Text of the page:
Cover image via Easton Family.
Matt Easton, speaking before 1,135 graduates at the convocation of BYU’s College of Family, Home and Social Sciences used his speech to announce, “I am proud to be a gay son of God” on Friday during graduation exercises. He was surprised and overwhelmed to find that his speech would go viral with 165,000 views and growing as of this writing on YouTube and coverage in the press such as CNN, the Washington Post, Fox News and many more.
“I’ve never come out publicly before, I had to—only my close relatives and my close friends, not even all of my family knew,” the 24-year old Easton, who graduated in political science, told CNN.
Still this was not a rogue surprise to BYU officials. He submitted his speech two weeks earlier and was told by officials, “Go for it.” What surprised him and brought the press attention was that the BYU audience cheered for him.
“Four years ago, it would have been impossible for me to imagine that I would come out to my entire college,” he said. “It is a phenomenal feeling. And it is a victory for me in and of itself.”
“Congratulations to those who felt alone or afraid or uncertain while here. To those of us who have struggled with our faith and to those who have strengthened it. Congratulations my siblings of color, my LGBTQ friends, to students who are walking with mental illness, to all those who constantly have stood in the face of adversity to make our campus better for future generations. You are seen, you are loved, and today you are here to celebrate.”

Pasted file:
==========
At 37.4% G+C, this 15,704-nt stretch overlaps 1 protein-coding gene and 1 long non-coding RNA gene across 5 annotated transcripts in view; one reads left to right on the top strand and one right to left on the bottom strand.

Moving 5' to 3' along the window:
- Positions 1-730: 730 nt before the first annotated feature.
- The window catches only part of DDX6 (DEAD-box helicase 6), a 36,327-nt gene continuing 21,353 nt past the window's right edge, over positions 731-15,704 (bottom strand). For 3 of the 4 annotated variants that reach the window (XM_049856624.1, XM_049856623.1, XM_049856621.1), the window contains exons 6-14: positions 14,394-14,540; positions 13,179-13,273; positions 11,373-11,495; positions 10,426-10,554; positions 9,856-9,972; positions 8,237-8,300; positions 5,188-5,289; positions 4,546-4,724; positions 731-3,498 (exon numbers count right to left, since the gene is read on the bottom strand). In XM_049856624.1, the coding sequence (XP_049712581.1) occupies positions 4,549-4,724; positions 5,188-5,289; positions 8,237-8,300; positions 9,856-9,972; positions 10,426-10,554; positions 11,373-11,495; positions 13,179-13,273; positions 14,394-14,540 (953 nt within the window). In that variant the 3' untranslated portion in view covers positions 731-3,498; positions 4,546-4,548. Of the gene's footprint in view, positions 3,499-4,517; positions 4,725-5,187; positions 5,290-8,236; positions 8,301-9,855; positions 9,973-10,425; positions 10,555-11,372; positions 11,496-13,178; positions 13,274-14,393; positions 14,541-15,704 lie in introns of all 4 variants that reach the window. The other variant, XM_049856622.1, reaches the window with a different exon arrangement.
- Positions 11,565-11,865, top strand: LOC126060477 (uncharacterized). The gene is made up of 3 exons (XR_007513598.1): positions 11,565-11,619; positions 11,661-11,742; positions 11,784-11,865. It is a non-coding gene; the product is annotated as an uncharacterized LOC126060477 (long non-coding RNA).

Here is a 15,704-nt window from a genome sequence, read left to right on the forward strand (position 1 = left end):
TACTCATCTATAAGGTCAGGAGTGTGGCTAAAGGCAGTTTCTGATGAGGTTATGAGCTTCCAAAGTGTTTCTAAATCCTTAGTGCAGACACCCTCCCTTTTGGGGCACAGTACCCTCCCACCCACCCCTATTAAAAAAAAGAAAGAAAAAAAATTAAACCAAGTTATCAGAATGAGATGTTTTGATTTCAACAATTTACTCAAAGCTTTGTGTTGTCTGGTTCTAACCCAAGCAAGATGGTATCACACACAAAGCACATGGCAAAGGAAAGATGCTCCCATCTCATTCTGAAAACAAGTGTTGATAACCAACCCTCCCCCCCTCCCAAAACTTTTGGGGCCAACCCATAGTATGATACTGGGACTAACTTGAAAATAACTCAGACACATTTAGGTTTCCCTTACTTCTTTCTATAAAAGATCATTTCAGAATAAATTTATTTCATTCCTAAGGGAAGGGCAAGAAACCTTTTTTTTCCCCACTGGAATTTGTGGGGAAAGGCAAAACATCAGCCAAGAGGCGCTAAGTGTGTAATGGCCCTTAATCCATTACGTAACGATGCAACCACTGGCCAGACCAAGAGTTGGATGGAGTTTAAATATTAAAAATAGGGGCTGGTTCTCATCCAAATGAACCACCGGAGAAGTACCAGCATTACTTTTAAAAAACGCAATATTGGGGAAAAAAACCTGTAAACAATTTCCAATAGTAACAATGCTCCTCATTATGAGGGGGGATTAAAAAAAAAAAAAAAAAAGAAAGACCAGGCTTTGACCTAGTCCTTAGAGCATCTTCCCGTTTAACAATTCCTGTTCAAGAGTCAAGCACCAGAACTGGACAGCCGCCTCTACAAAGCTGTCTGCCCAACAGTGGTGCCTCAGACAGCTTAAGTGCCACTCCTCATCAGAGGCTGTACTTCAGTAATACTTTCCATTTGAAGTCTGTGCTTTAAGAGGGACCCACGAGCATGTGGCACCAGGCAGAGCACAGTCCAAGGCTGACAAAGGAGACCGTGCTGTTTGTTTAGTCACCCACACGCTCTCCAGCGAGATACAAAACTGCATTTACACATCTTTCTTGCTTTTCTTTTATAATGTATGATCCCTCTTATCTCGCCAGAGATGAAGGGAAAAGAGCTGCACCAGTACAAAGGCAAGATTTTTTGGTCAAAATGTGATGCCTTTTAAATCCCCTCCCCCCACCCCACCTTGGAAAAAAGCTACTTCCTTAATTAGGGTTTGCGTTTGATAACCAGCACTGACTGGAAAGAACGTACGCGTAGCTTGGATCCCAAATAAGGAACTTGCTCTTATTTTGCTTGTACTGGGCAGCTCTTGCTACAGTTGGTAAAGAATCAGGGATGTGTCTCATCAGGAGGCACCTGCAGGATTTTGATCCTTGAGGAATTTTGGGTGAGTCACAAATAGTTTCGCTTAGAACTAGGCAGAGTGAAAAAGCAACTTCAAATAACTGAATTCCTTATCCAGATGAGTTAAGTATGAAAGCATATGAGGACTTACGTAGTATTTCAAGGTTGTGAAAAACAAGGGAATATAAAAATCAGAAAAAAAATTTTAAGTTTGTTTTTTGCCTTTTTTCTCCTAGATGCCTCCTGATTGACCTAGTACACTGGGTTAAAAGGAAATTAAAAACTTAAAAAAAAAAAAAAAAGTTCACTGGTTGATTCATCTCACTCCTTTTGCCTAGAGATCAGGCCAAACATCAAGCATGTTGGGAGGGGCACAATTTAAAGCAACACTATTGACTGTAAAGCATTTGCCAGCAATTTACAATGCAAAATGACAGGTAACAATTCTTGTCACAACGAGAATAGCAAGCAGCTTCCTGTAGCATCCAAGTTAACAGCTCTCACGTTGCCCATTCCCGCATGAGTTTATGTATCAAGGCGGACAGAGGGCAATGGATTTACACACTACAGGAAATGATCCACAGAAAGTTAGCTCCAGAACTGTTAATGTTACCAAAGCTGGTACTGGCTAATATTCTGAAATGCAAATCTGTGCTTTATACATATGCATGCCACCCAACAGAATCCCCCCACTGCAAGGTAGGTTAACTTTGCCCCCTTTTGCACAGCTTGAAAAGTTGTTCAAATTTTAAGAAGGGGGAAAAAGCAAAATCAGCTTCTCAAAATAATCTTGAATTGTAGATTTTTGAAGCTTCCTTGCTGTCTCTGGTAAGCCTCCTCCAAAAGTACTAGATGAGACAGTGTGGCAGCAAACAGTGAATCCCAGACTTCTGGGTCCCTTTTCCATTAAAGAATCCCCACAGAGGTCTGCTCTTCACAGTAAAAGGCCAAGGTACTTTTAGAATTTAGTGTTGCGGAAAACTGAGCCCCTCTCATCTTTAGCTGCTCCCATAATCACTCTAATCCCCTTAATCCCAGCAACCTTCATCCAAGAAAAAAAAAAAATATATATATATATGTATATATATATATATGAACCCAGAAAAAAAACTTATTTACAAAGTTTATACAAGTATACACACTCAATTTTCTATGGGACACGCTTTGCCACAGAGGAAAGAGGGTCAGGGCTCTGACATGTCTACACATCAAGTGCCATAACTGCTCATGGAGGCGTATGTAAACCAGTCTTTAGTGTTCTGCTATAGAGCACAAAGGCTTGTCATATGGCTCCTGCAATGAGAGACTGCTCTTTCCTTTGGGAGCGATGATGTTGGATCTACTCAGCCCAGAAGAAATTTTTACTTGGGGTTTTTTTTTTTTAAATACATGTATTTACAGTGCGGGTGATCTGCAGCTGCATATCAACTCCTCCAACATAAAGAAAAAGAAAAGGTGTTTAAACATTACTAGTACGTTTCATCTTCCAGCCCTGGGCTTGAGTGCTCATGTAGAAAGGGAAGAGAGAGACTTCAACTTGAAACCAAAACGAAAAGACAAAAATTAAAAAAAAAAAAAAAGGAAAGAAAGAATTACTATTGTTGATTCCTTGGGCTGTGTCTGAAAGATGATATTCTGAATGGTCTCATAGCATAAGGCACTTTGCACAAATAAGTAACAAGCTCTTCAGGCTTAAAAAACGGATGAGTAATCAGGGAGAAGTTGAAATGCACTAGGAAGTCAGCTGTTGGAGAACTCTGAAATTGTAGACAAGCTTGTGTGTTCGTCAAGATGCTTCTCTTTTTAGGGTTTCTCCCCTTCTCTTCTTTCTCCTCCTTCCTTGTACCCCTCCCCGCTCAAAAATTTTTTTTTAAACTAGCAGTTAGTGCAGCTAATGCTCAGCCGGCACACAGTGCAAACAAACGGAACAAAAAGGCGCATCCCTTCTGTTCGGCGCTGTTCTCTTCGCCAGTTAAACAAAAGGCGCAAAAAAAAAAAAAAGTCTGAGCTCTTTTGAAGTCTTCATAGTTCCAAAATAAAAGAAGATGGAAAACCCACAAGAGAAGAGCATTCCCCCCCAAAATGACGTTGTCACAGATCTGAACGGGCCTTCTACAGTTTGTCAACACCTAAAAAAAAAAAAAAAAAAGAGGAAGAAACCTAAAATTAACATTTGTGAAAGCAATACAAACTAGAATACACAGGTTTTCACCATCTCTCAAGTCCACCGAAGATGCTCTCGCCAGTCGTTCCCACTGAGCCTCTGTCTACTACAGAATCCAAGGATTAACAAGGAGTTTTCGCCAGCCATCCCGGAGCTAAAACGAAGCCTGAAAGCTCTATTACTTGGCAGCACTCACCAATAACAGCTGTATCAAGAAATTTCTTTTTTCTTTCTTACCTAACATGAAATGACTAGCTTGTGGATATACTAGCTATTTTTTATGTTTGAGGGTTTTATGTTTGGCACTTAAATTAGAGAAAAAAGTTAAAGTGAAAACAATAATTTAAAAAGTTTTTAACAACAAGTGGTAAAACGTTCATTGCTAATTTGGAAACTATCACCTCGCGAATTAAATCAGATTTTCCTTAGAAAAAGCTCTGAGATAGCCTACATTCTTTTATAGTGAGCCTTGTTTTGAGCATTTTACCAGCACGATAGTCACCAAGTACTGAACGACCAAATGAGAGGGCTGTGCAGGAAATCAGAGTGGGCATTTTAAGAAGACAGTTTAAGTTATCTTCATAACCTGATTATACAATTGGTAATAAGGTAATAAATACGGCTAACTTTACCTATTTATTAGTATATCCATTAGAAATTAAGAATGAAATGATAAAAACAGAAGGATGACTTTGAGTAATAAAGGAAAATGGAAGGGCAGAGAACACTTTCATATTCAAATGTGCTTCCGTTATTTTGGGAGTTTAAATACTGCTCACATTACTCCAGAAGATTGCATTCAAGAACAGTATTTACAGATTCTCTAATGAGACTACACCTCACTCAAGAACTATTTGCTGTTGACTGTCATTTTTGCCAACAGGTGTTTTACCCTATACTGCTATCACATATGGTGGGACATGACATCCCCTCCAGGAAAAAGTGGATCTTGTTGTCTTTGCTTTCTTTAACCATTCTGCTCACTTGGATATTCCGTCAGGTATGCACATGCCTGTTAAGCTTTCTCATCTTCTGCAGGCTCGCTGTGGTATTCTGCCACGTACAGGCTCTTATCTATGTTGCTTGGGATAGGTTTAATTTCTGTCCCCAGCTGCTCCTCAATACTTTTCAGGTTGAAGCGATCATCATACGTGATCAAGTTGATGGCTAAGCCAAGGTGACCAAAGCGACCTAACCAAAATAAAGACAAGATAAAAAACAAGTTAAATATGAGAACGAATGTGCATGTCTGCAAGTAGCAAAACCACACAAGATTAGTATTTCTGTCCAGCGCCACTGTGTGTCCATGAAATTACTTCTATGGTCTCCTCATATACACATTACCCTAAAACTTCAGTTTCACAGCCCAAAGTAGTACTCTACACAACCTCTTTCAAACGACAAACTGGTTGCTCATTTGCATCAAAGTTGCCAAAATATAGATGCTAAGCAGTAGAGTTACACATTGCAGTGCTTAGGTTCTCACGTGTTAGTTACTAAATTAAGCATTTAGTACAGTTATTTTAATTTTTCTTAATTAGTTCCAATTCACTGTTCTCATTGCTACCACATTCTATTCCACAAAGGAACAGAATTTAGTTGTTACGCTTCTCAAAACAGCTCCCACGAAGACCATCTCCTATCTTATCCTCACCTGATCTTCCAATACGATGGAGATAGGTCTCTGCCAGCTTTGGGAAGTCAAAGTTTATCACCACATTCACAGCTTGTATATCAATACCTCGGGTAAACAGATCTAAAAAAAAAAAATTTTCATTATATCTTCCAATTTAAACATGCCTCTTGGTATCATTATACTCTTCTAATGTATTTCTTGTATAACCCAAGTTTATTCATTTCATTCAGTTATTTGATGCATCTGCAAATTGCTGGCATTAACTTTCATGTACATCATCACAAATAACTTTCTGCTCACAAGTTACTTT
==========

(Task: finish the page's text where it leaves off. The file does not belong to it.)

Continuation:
He asserted, “I am not broken,” he declared. “I am loved and important to the plan of our great creator. Each of us are.”
He also testified, “The Atonement of Jesus Christ is perfect and everlasting and through our Savior we too can become perfect. . . . ‘For behold, this is my work and my glory—to bring to pass the immortality and eternal life of man.’ What could be better to celebrate.”
The Washington Post used the event as political commentary: “Mormons, who are the most consistently Republican-leaning religious group in the United States, are hardly alone in opposing same-sex relationships. The United Methodist Church voted last month to uphold its ban on same-sex marriage. And Roman Catholics, roiled by the clergy sexual abuse scandal, have shunned gay priests. But the Church of Jesus Christ of Latter-day Saints has been among the most steadfast in its traditional view of the family.
“A 1995 church document, “The Family: A Proclamation to the World,”declares that ‘marriage between a man and woman is ordained of God’ and that ‘gender is an essential characteristic of individual pre-mortal, mortal, and eternal identity and purpose.’ In a handbook for church leaders, only parts of which are publicly available online, there is some guidance on same-gender attraction and marriages, listed in the same section as instructions on pornography and ‘occult affiliation.’
“The issue is especially fraught at Brigham Young, which enrolls more than 30,000 undergraduates in Provo, Utah. The school enforces an honor code that requires chastity and forbids ‘not only sexual relations between members of the same sex, but all forms of physical intimacy that give expression to homosexual feelings.’
NBC noted, “The Church of Jesus Christ of Latter-day Saints has a doctrinal opposition to same-sex marriage and intimacy, but has been trying to stake out a compassionate stance toward LGBTQ members.”
For Easton, however, it was more personal, an announcement that in his wrestle with God he had come to terms with his sexuality and a hope that in being public about it, he could help make the world a little less lonely for others who feel marginalized.